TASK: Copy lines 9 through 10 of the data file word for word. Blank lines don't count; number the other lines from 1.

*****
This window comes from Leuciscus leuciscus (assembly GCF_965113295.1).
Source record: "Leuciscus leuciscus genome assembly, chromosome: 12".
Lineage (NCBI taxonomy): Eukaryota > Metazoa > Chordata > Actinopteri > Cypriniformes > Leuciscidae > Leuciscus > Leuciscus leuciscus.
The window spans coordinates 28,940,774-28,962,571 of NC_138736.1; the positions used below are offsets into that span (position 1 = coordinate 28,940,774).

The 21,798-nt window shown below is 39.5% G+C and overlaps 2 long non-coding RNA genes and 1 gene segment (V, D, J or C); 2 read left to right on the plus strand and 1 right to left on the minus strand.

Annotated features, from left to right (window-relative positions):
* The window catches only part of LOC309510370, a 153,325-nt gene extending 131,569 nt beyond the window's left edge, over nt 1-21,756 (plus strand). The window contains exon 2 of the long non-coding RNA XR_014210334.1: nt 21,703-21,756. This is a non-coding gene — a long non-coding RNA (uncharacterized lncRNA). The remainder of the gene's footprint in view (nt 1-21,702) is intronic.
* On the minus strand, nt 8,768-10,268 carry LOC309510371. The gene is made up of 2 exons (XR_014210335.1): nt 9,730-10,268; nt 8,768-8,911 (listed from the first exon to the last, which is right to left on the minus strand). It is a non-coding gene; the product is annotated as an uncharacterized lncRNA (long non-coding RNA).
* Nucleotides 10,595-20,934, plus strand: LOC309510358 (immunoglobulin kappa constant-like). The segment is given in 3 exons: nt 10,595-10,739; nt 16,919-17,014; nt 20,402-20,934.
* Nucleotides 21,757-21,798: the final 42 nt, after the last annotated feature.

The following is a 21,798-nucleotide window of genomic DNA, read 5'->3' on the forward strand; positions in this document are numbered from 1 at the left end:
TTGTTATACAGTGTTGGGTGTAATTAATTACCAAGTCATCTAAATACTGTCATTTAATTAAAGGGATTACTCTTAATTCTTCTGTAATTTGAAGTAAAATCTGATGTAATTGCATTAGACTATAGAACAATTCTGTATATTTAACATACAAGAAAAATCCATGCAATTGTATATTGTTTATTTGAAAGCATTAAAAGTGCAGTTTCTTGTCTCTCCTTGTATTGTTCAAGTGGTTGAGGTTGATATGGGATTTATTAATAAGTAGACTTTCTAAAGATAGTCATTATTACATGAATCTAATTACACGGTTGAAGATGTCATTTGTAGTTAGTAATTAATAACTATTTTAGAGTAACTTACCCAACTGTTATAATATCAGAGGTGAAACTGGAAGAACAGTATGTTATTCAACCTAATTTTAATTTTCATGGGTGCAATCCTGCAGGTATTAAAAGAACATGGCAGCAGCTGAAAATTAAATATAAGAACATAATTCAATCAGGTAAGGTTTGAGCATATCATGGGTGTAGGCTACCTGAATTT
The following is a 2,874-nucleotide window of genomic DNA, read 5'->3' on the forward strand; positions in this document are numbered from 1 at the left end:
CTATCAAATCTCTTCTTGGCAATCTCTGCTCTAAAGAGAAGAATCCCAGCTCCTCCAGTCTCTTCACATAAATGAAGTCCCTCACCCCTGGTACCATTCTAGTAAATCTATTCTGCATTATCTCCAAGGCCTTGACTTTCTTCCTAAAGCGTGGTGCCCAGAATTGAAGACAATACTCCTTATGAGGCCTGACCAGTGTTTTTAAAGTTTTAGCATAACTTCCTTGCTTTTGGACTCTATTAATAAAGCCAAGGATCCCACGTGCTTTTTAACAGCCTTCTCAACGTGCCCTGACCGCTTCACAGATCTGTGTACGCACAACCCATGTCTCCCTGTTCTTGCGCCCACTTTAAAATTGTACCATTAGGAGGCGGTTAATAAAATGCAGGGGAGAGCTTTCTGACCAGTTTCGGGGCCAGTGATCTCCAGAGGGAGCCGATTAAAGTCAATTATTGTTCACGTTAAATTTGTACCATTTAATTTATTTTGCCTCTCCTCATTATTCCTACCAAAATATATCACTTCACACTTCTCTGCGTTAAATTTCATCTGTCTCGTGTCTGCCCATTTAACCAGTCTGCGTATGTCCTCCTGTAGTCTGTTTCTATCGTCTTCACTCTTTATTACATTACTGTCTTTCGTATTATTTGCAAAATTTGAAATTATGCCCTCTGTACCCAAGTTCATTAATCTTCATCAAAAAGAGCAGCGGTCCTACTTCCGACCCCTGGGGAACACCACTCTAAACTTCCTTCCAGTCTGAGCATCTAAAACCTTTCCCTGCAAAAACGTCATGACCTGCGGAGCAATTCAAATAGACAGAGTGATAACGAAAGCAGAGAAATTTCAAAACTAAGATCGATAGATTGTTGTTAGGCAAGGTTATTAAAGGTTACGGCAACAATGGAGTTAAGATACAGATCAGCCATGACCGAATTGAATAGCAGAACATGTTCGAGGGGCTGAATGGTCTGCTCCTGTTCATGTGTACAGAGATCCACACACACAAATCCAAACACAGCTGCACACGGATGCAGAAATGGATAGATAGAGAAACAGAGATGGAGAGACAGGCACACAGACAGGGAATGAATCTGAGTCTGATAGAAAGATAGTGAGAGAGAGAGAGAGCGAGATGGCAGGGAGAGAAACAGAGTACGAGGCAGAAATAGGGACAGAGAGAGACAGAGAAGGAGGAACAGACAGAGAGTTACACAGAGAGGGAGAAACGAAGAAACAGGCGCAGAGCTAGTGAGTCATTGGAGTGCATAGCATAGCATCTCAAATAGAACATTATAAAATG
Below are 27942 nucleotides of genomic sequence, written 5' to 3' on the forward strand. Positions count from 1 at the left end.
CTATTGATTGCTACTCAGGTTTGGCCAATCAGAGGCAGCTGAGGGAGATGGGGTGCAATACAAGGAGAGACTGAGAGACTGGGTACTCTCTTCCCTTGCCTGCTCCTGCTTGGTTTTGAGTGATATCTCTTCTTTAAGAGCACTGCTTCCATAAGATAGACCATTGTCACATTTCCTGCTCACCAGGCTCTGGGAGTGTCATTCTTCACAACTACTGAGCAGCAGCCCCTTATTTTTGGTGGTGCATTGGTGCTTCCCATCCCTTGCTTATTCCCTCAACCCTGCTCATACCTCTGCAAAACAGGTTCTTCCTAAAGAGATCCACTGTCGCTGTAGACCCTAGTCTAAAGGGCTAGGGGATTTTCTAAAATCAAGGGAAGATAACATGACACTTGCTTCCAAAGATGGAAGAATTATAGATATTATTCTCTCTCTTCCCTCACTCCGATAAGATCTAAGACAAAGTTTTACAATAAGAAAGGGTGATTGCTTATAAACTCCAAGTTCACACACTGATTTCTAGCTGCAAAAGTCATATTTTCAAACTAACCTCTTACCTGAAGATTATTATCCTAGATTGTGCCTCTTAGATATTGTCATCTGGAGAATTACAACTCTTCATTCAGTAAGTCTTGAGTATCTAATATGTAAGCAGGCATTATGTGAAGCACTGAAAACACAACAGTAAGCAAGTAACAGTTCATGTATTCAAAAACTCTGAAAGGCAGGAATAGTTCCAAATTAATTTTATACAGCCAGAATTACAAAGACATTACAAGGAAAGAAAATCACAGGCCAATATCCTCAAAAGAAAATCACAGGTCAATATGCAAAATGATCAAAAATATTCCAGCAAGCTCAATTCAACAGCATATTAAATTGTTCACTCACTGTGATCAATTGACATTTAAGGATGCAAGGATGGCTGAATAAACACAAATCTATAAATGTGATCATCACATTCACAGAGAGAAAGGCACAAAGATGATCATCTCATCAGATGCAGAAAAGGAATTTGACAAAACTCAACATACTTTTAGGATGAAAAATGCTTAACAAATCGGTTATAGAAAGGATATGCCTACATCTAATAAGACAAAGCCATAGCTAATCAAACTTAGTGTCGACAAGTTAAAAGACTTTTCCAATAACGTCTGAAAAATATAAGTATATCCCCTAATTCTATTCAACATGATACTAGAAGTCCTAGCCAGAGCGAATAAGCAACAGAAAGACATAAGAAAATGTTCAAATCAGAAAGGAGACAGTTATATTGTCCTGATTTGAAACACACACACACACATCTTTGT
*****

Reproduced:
* Nucleotides 10,595-20,934, plus strand: LOC309510358 (immunoglobulin kappa constant-like). The segment is given in 3 exons: nt 10,595-10,739; nt 16,919-17,014; nt 20,402-20,934.
* Nucleotides 21,757-21,798: the final 42 nt, after the last annotated feature.